Singapore - FATF conducts review of revised standards on virtual assets and virtual asset service providers

14 July 2020

In June 2019, the Financial Action Task Force (FATF) amended its global Standards to include AML/CFT requirements on virtual assets and virtual asset service providers (VASPs). Last month, the FATF issued a report reviewing the implementation of these Standards by the public and private sector. Overall, progress has been made, particularly around the development of technological solutions to enable the implementation of the travel rule by VASPs.

ML/TF risks and the virtual asset market

In its report, the FATF observed key trends around money laundering and terrorism financing (ML/TF) risk in the virtual asset market. There has been an increase in the use of VASPs registered or operating in jurisdictions that lack effective AML/CFT regulation, leading to challenges in tracking transactions.

The FATF also noted that the growth of stablecoins could lead to a substantial increase in the number of anonymous peer-to-peer virtual asset transactions occurring via unhosted wallets. Such transactions, made without the use of a VASP or other AML/CFT regulated entity, are not explicitly within the scope of the revised FATF Standards. The FATF has advised jurisdictions to analyse and address risk in a forward-looking manner to ensure they are prepared for any material ML/TF vulnerabilities.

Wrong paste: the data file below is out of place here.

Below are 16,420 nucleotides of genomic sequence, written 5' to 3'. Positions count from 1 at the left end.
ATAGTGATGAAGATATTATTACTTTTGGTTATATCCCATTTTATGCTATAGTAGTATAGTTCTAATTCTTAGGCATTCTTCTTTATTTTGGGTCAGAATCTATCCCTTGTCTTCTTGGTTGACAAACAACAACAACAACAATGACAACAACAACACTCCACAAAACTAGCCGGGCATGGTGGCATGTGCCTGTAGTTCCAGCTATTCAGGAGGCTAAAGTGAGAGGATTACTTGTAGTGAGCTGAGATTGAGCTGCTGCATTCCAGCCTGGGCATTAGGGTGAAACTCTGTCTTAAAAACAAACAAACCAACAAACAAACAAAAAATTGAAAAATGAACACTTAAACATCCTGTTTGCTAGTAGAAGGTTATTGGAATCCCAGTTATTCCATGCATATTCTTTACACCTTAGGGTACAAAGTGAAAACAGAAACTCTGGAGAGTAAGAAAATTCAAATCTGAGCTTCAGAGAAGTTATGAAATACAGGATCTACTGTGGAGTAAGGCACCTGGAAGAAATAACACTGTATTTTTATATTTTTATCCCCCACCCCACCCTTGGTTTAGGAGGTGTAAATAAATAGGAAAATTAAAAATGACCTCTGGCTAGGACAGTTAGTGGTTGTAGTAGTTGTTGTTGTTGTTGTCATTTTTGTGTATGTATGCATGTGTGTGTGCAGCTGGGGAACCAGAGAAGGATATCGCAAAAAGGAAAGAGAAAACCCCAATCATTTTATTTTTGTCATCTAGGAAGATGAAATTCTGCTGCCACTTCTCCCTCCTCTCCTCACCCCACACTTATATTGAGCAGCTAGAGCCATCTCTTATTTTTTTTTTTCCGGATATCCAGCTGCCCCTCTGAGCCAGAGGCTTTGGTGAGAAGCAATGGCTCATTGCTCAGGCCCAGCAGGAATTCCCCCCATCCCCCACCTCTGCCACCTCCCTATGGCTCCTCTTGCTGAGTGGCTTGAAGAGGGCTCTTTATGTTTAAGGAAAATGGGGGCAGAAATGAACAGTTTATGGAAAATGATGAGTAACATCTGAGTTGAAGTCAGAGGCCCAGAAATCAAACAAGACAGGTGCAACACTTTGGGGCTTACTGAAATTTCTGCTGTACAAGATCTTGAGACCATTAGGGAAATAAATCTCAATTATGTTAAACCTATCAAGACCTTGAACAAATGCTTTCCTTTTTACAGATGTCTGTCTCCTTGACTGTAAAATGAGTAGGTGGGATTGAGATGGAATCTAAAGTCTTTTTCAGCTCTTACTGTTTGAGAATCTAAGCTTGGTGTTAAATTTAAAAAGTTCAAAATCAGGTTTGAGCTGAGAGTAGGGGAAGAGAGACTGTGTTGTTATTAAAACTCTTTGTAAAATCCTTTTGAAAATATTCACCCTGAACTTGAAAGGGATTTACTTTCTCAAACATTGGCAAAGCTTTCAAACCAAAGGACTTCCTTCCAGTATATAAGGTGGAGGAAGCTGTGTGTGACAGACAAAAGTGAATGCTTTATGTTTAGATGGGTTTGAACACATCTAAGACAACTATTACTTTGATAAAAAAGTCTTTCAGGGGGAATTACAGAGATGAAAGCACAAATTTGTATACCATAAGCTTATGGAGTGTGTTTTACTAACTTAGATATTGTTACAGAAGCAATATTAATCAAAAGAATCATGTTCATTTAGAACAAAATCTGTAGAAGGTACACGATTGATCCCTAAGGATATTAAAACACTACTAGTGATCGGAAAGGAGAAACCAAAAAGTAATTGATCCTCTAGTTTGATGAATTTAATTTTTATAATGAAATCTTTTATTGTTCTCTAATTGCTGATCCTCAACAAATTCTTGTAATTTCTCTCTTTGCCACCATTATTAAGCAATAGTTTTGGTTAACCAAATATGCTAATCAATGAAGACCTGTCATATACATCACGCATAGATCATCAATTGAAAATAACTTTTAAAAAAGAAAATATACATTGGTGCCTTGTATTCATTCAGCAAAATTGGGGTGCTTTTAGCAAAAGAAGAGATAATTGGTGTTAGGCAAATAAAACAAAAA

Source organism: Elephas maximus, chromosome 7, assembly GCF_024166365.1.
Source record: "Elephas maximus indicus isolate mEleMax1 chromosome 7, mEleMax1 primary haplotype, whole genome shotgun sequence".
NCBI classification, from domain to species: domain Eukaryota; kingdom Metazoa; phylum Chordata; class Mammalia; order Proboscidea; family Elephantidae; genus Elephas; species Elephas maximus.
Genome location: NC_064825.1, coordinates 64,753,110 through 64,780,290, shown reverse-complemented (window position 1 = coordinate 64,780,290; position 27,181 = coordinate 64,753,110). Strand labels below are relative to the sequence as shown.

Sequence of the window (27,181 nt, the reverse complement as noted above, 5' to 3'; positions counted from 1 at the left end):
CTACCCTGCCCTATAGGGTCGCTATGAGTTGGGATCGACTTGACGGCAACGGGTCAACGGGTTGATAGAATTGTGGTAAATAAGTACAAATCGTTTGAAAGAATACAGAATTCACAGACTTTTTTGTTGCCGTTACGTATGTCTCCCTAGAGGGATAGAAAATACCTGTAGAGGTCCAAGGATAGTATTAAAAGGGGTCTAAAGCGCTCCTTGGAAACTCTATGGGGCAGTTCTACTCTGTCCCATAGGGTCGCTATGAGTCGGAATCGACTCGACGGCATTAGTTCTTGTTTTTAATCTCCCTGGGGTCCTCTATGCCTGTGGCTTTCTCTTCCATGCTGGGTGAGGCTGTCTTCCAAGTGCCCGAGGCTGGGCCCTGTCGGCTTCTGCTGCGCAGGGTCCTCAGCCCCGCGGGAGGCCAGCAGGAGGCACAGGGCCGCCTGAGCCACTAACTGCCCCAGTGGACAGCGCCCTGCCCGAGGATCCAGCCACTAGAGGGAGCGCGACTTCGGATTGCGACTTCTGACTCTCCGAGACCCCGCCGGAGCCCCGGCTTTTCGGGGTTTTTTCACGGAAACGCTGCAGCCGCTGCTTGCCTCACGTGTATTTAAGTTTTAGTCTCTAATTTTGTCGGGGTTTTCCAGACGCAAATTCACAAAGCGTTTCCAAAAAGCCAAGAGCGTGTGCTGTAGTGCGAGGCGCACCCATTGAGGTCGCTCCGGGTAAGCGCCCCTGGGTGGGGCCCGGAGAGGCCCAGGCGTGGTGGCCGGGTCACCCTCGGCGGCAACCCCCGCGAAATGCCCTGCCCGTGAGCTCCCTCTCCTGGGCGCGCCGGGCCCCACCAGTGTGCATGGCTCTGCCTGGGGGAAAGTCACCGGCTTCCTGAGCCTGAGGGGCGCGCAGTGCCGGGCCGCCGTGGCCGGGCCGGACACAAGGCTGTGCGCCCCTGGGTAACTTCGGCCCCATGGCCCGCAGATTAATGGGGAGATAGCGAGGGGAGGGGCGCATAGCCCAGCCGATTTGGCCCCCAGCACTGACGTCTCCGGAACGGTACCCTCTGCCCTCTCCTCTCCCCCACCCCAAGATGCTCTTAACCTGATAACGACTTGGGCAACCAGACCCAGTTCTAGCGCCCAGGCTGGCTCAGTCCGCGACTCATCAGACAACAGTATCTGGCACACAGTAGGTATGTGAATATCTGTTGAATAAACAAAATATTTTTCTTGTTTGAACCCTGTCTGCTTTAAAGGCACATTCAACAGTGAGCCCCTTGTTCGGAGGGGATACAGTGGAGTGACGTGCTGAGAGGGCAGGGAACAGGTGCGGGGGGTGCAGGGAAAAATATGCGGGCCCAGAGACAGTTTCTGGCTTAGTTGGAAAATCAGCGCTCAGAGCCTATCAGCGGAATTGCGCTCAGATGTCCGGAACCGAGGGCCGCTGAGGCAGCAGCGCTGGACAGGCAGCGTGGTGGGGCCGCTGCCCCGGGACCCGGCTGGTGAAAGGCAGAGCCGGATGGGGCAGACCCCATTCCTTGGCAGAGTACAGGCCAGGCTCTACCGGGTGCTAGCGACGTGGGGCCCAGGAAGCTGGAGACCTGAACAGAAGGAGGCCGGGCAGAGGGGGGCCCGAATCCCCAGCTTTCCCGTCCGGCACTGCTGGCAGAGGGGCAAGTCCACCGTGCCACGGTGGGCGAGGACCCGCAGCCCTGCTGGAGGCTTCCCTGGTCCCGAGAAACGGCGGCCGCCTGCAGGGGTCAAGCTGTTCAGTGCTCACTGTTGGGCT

Issues identified with the revised FATF Standards and Guidance

The report also sets out key issues with the FATF Standards, identified by jurisdictions and representatives from the VASP sector. These include a need for greater clarity around the approach that jurisdictions should take if new assets are developed may fall into both the 'traditional financial asset' and 'virtual asset' categories, such as stablecoins; and the current lack of explicit coverage of peer-to-peer transactions without the use of a VASP or financial institution. The FATF is expected to issue further guidance on these points, but does not believe that these issues will require the revised Standards to be amended.

Going forward

The report concludes with a few key recommendations for the FATF:

  1. The FATF does not currently need to amend its revised Standards on virtual assets and VASPs, but should conduct a second 12-month review of implementation by June 2021.
  2. The FATF should release updated Guidance for the public and private sectors.
  3. The FATF should continue to promote the understanding of the public and national authorities of the ML/TF risks and potential misuse of virtual assets.
  4. The Virtual Asset Contact Group (promoting implementation, identifying issues and engaging with the private sector on the revised Standards) should continue its engagement with the private sector.
  5. The FATF should continue its program of work to enhance international cooperation amongst VASP supervisors.